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Old 03-20-2013, 10:59 AM
Whiterabbit Whiterabbit is offline
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Casting is fun and ALWAYS cost effective financially, bulk or not bulk.

Period.

but you have to value your time. Casting is not cost effective for me in bulk because my time is too valuable these days with a baby. But 100-300 rounds here and there its a no brainer.

What really makes it valuable is being insulated from the market for rounds that will only get shot at 100 yards anyways.

I'm frequently in the shop casting 50-100 bullets. Trying a new technique I read about online, making fodder for a new lube or gas check, trying out a new sizer.

------

I don't know about 40 S&W but I know that money can't buy the bullets I am using in my 460 S&W. Casting my own is almost the only way I can shoot the loads I want.

Not to mention that bullet selection sucks if you want to shoot cast from a rifle like 22, 7mm, 6.5mm, etc. But expand selection to include molds and you have a WIDE selection of projectiles.

------


I shoot less than you do. But already due to casting I have stopped shooting jacketed projectiles entirely. For ALL of my guns. I only shoot cast lead and copper solids. That's it!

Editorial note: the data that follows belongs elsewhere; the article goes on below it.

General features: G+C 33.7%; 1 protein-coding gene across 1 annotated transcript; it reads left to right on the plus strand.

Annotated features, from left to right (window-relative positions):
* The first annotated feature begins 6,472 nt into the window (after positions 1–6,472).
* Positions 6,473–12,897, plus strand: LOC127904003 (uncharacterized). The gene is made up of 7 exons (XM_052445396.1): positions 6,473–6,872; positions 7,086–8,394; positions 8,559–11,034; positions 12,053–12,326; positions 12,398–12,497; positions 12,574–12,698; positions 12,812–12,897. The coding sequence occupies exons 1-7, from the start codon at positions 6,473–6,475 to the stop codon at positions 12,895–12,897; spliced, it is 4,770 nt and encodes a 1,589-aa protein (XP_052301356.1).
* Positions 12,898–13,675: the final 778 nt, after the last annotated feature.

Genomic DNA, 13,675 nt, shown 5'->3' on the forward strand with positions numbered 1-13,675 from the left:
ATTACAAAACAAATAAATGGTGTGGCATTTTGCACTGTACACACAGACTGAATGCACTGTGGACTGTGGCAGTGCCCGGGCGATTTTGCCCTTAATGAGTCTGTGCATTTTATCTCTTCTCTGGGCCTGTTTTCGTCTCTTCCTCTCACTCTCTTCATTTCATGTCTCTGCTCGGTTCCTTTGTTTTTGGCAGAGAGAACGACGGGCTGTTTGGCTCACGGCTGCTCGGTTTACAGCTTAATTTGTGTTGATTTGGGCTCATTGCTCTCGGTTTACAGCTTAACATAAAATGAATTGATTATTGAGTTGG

That insulation from the market is really nice!
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  #5  
Old 03-20-2013, 12:03 PM
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Wait, how do you get $300 for casting setup?

Lee 20 lb melting pot about $60
Lee 6 cavity mold in .40 S&W $40
Lee handle for mold $15

that's $115 to start casting lead .40 S&W.

if you want to get even cheaper, use the 2 cavity mold and that means $20 for the mold (with handles) which is $80 for melter and mold.

Lube? that's like $5 for some liquid alox.

Time and to some extent electricity is the intanglible. Lead, figure a bit more than $1/lb.
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Old 03-20-2013, 12:05 PM
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OP, I see your topic question was "Worth my time?".

I guess that's up to you.
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  #7  
Old 03-20-2013, 12:29 PM
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Quote:
Originally Posted by Lead Waster View Post
Wait, how do you get $300 for casting setup?

Lee 20 lb melting pot about $60
Lee 6 cavity mold in .40 S&W $40
Lee handle for mold $15

that's $115 to start casting lead .40 S&W.